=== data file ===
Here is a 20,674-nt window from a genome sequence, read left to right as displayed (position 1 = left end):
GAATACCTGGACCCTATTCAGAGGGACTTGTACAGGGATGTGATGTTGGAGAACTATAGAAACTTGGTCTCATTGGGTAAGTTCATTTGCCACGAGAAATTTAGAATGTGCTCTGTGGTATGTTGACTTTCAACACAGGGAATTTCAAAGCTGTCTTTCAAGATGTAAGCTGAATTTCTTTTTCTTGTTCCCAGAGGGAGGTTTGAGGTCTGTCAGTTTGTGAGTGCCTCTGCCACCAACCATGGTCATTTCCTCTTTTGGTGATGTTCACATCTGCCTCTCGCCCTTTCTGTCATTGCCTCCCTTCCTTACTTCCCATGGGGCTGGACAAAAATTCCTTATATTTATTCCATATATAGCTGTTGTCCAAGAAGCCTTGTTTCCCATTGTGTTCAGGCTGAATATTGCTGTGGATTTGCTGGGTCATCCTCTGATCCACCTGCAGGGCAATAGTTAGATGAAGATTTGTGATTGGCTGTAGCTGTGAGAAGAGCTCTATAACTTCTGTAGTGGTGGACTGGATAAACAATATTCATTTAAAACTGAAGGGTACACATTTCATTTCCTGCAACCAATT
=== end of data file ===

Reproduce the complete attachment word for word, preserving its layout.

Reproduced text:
Here is a 20,674-nt window from a genome sequence, read left to right as displayed (position 1 = left end):
GAATACCTGGACCCTATTCAGAGGGACTTGTACAGGGATGTGATGTTGGAGAACTATAGAAACTTGGTCTCATTGGGTAAGTTCATTTGCCACGAGAAATTTAGAATGTGCTCTGTGGTATGTTGACTTTCAACACAGGGAATTTCAAAGCTGTCTTTCAAGATGTAAGCTGAATTTCTTTTTCTTGTTCCCAGAGGGAGGTTTGAGGTCTGTCAGTTTGTGAGTGCCTCTGCCACCAACCATGGTCATTTCCTCTTTTGGTGATGTTCACATCTGCCTCTCGCCCTTTCTGTCATTGCCTCCCTTCCTTACTTCCCATGGGGCTGGACAAAAATTCCTTATATTTATTCCATATATAGCTGTTGTCCAAGAAGCCTTGTTTCCCATTGTGTTCAGGCTGAATATTGCTGTGGATTTGCTGGGTCATCCTCTGATCCACCTGCAGGGCAATAGTTAGATGAAGATTTGTGATTGGCTGTAGCTGTGAGAAGAGCTCTATAACTTCTGTAGTGGTGGACTGGATAAACAATATTCATTTAAAACTGAAGGGTACACATTTCATTTCCTGCAACCAATT